• Legis Scriptor

Right to constitutional remedies

Authored By- Anjali Rawat

Keywords: Constitution, Citizen, Rights, Limitation, Amendment


The Constitution of India recognizes rights which are called fundamental rights. These rights are enforceable, and therefore the constitution indicates how an aggrieved citizen can enforce their rights. The law also protects and provides the remedies which are available to an aggrieved citizen. In this article, the author will examine the ways in which during which citizen’s rights are often enforced and therefore the remedies available to an aggrieved applicant.


Article 32 of the Indian Constitution gives the right to individuals to maneuver to the Supreme Court to hunt justice once they feel that their right has been ‘unduly deprived’. The apex court is given the authority to issue directions or orders for the execution of any of the rights bestowed by the constitution because it is taken into account ‘the protector and guarantor of Fundamental Rights’.

Under Article 32, the parliament also can entrust the other courts to exercise the facility of the Supreme Court, as long as it’s within its jurisdiction. And, unless there is some constitutional amendment, the rights guaranteed by this text can’t be suspended. Therefore, it is said that a right which is assured to an individual is bound to individuals for enforcement of fundamental rights by this text. Because, the law provides the right to a private person to directly approach the Supreme Court without following the lengthier process of moving to the lower courts. Therefore, the main purpose of the ‘Writ Jurisdiction’ under Article 32 is that the enforcement of the Fundamental Rights.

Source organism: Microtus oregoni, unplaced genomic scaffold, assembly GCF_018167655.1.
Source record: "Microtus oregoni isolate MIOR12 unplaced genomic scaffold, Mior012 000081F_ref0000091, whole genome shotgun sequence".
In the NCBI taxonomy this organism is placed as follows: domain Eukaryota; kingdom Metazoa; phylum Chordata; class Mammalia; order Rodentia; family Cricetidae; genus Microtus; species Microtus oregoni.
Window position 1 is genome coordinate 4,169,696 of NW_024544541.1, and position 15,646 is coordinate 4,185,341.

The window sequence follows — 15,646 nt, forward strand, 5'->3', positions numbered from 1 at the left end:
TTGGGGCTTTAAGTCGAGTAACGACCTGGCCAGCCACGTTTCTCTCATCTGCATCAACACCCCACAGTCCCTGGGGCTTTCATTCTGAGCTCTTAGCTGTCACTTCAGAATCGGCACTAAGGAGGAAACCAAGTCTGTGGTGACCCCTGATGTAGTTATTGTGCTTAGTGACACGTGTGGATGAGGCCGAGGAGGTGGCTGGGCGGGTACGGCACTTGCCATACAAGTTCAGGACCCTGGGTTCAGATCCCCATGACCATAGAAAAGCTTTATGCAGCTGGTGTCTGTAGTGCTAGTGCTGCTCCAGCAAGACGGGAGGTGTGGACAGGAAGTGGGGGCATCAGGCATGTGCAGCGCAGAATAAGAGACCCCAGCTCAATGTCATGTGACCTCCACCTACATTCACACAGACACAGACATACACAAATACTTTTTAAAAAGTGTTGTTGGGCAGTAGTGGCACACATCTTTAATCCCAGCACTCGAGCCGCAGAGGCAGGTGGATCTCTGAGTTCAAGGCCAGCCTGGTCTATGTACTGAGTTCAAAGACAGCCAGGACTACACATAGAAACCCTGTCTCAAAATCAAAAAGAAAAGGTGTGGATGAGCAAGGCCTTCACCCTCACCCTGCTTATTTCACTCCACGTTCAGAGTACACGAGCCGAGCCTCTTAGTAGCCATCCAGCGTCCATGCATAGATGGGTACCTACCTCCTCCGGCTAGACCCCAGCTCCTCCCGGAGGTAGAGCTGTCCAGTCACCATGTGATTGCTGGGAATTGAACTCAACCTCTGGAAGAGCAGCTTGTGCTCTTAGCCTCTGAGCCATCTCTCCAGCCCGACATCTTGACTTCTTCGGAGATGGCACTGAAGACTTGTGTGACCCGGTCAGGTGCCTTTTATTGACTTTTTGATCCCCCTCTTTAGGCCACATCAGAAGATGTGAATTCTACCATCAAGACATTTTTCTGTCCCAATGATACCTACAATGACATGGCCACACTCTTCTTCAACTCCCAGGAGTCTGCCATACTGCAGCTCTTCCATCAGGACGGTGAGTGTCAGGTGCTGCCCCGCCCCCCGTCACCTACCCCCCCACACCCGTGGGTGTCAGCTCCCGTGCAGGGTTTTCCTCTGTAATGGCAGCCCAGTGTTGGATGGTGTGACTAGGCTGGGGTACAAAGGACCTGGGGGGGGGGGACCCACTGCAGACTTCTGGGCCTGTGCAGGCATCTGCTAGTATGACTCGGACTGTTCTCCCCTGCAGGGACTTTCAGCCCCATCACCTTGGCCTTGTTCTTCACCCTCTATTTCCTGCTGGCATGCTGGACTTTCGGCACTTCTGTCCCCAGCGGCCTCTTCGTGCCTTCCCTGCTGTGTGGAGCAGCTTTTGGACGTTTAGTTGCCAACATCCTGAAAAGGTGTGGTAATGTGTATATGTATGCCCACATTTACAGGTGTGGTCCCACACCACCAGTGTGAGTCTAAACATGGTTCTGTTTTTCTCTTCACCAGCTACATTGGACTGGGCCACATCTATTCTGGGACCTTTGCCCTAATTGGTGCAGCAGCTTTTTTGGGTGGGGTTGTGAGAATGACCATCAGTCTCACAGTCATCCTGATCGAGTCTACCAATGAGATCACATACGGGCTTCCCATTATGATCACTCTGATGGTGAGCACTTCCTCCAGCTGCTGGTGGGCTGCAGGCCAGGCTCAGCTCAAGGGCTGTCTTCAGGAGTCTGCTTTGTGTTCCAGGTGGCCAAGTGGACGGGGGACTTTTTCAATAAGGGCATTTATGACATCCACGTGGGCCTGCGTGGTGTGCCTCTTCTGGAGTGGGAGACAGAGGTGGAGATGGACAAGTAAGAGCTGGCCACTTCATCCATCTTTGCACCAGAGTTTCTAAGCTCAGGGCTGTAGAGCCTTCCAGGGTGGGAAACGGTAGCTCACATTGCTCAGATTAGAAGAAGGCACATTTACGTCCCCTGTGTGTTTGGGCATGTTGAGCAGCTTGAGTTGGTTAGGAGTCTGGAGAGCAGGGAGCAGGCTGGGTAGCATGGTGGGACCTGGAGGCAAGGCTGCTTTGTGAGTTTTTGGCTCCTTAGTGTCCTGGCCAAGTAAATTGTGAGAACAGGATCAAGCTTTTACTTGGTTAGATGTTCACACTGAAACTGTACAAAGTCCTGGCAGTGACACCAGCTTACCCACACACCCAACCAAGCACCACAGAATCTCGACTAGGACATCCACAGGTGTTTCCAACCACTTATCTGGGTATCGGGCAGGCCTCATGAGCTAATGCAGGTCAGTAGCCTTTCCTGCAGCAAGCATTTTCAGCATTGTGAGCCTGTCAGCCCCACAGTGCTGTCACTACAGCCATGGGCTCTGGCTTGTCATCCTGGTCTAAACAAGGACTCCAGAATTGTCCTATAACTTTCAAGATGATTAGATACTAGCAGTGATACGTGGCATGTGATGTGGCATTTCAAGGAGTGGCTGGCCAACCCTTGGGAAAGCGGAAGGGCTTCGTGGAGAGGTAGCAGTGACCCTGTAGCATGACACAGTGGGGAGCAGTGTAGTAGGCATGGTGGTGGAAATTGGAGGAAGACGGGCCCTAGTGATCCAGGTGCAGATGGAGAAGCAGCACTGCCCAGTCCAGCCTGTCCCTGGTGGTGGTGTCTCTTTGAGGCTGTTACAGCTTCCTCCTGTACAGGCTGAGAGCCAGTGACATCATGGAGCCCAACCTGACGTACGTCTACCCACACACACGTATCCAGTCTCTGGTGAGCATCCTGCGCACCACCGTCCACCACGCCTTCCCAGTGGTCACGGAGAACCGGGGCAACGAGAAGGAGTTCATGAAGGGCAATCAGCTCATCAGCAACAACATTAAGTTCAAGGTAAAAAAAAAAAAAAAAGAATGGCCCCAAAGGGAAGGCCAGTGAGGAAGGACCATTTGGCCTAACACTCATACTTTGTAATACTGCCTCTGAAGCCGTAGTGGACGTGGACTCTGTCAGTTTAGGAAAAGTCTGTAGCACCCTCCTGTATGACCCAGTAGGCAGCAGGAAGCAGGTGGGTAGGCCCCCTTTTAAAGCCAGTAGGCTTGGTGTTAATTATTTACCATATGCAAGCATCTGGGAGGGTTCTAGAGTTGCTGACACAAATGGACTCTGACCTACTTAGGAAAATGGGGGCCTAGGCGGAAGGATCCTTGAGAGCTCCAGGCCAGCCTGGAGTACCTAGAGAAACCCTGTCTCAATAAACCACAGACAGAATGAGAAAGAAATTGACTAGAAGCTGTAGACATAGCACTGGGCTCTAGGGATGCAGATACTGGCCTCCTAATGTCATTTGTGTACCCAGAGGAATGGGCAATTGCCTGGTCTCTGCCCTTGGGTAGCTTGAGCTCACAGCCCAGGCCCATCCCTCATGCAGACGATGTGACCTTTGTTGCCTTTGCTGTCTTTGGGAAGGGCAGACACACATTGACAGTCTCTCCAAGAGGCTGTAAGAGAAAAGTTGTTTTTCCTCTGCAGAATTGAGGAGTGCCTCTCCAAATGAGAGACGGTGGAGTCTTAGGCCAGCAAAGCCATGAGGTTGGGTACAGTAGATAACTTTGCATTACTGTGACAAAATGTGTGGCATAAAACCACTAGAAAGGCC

Nature of Writ Jurisdiction

The nature of Writ Jurisdiction provided under this is discretionary. There are five important factors guiding this discretion. These are locus standi, alternative relief, res judicata, the question of fact, laches.

Types of Writs

There are five sorts of Writs as provided under Article 32 of the Constitution:

1. Habeas Corpus